Protecting the Colorado River

In so many ways, Americans’ direct experience with the Colorado River comes through their connection with its national parks. There are nine national park units that are literally defined by the Colorado River and whose protection, as required by law, is dependent on compatible river management. Those units include Arches National Park, Black Canyon of the Gunnison National Park, Canyonlands National Park, Curecanti National Recreation Area, Dinosaur National Monument, Glen Canyon National Recreation Area, Grand Canyon National Park, Lake Mead National Recreation Area, and Rocky Mountain National Park.

NPCA has completed an assessment detailing the impacts of managing the natural and cultural resources of national parks along the Colorado River corridor. The project describes the history of Colorado River management, traces the profound impact management has had on park ecosystems and cultural resources, and further evaluates how to protect national park resources that are affected by water delivery, flood control, and hydro-power generation. Current data indicate that dams on the Colorado River system pose serious problems to the natural and cultural resources of some of America’s best-known national parks. These impacts include loss of habitat for native fish and wildlife, invasion of non-native vegetation, loss of archaeological sites and cultural resources, and erosion of river sandbars. The report also illustrates that these parks contribute substantially to the social and economic stability of local communities throughout the basin. The completed report is available at www.npca.org/about-us/center-for-park-research/colorado_river_basin/.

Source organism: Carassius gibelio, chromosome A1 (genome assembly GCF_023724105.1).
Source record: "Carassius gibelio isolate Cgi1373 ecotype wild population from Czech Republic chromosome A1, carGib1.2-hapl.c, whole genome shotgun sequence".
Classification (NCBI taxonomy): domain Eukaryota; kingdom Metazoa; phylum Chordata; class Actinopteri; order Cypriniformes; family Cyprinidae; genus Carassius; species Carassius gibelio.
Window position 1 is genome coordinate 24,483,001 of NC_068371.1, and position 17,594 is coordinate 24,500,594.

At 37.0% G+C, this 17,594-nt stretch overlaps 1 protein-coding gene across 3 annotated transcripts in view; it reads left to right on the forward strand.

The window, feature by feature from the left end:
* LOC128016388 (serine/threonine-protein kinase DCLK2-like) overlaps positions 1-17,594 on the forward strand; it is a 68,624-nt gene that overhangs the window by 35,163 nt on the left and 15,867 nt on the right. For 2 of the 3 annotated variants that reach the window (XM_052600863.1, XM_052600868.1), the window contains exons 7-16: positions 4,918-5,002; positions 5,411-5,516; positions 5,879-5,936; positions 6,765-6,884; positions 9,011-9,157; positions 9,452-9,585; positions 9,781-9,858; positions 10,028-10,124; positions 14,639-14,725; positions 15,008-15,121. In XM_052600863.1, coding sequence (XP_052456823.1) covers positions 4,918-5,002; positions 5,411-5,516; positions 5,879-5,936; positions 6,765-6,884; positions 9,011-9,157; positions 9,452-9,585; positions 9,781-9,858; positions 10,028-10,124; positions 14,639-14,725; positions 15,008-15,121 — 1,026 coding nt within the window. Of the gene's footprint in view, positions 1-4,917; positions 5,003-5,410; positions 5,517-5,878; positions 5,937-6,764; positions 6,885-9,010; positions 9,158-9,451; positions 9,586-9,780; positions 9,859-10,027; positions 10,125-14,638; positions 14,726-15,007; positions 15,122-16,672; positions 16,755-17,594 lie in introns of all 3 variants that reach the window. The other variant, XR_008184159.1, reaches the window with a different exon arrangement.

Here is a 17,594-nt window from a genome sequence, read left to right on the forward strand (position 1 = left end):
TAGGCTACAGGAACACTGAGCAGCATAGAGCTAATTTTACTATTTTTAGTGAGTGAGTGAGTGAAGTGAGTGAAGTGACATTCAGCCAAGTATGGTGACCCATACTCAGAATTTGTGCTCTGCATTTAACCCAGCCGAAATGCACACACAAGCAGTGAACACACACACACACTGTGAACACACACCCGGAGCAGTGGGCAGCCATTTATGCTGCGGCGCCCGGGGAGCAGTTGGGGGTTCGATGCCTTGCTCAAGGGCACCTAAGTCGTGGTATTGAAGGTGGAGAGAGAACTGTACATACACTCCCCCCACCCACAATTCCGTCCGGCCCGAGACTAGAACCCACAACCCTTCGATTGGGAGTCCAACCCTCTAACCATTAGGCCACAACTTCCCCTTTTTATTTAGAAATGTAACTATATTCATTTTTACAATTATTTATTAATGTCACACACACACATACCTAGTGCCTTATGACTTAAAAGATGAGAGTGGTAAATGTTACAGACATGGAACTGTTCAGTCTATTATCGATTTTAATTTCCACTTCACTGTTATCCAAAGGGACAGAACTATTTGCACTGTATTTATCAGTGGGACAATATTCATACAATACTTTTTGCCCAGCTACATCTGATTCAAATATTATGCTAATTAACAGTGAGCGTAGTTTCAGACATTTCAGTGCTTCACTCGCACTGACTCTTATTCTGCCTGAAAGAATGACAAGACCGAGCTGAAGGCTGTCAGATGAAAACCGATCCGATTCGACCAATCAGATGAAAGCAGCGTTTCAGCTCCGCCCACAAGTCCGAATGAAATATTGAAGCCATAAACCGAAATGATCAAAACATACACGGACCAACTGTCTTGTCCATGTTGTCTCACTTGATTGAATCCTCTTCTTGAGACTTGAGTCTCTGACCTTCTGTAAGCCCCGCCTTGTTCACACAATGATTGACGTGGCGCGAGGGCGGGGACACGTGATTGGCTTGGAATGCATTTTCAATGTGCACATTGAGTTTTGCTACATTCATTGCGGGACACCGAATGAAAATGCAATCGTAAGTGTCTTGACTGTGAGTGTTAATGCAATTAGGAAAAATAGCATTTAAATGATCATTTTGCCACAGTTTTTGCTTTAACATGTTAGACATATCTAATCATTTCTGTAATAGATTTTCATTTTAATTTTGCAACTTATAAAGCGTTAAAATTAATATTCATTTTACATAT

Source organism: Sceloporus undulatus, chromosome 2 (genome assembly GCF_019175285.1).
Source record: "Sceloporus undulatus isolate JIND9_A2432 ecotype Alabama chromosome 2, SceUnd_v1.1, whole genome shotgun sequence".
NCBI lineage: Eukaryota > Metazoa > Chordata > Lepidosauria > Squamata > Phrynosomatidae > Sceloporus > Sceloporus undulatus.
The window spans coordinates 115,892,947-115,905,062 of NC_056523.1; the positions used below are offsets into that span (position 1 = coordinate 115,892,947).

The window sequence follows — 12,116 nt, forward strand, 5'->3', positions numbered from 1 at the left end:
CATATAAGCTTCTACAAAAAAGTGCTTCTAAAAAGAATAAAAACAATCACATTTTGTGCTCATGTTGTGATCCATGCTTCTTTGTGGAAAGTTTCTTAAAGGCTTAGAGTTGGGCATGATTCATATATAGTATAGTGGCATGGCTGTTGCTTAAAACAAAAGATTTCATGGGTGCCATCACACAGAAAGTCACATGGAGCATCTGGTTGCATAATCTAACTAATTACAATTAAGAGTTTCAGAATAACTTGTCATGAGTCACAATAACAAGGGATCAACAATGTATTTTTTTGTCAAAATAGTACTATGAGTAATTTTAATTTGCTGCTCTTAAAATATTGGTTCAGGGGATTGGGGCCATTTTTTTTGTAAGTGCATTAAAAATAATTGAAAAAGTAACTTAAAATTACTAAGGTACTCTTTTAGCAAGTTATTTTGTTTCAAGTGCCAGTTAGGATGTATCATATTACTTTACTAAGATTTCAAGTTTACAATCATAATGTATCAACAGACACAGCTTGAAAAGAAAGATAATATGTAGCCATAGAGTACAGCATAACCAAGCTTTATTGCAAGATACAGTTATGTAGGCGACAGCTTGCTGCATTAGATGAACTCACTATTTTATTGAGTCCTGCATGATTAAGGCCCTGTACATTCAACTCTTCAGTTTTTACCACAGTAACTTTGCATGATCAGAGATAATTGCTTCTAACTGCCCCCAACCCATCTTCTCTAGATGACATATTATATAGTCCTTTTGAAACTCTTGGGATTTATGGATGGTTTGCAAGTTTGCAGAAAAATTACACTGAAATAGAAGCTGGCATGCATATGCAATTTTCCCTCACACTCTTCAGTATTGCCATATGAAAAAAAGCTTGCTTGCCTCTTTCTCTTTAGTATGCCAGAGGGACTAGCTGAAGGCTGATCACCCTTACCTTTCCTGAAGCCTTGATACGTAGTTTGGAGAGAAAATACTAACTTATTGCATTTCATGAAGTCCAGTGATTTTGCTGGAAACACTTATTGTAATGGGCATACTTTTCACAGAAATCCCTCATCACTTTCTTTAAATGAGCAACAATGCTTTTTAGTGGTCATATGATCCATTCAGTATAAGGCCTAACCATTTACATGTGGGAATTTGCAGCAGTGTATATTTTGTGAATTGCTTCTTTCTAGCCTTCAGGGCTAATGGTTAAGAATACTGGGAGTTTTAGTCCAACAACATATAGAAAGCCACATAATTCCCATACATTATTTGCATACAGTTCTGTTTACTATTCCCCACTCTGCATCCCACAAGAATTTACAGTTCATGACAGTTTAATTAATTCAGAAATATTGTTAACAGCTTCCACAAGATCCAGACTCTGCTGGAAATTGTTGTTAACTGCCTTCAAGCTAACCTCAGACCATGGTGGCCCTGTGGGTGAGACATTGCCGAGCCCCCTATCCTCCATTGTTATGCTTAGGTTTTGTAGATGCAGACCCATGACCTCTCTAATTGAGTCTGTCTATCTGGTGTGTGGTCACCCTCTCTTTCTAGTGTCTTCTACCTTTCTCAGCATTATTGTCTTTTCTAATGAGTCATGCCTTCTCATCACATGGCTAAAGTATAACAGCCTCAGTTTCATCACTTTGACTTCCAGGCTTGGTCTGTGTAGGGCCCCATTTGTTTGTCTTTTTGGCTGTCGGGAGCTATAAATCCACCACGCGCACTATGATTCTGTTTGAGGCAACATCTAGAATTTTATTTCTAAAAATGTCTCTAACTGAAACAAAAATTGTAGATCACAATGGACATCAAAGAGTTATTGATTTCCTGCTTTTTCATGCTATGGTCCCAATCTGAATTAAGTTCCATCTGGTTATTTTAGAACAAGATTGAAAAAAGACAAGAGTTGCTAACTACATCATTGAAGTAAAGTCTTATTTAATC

The report serves as the foundation for NPCA’s newly formed Colorado River Program, an ambitious project that advocates for basin-wide river management reform of the Colorado River basin. The foundation of this program is fact-based advocacy and engagement with a variety of organizations including environmental partners, state and federal agencies and legislators, municipal water providers, and local constituencies engaged in water-policy discussions. Program goals include:

  • Working with the National Park Service, Department of Interior, and other partners to advocate for and encourage proactive measures for long-term restoration and protection of park lands.
  • Establishment of a strong and varied stakeholder constituency that advocates for improved, holistic basin-wide river management reform.
  • Development of a basin-wide strategy and communications plan that will work to restrict river diversions and protect fragile ecosystems and cultural resources.

Through this expanding collaboration, we seek to reinforce the need to view national park units as part of larger landscapes and ecosystems that require collaboration among disparate stakeholders. We believe that by highlighting the profound impact river management and continued diversion has on our national parks—places that are both beloved for their beauty and valued for their economic leverage—we can engage a diverse, non-traditional network of voices who will advocate to save the Colorado River.

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